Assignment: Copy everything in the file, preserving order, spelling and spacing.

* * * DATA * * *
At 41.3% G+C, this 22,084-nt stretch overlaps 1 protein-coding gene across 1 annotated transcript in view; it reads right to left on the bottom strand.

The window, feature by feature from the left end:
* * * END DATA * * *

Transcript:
At 41.3% G+C, this 22,084-nt stretch overlaps 1 protein-coding gene across 1 annotated transcript in view; it reads right to left on the bottom strand.

The window, feature by feature from the left end: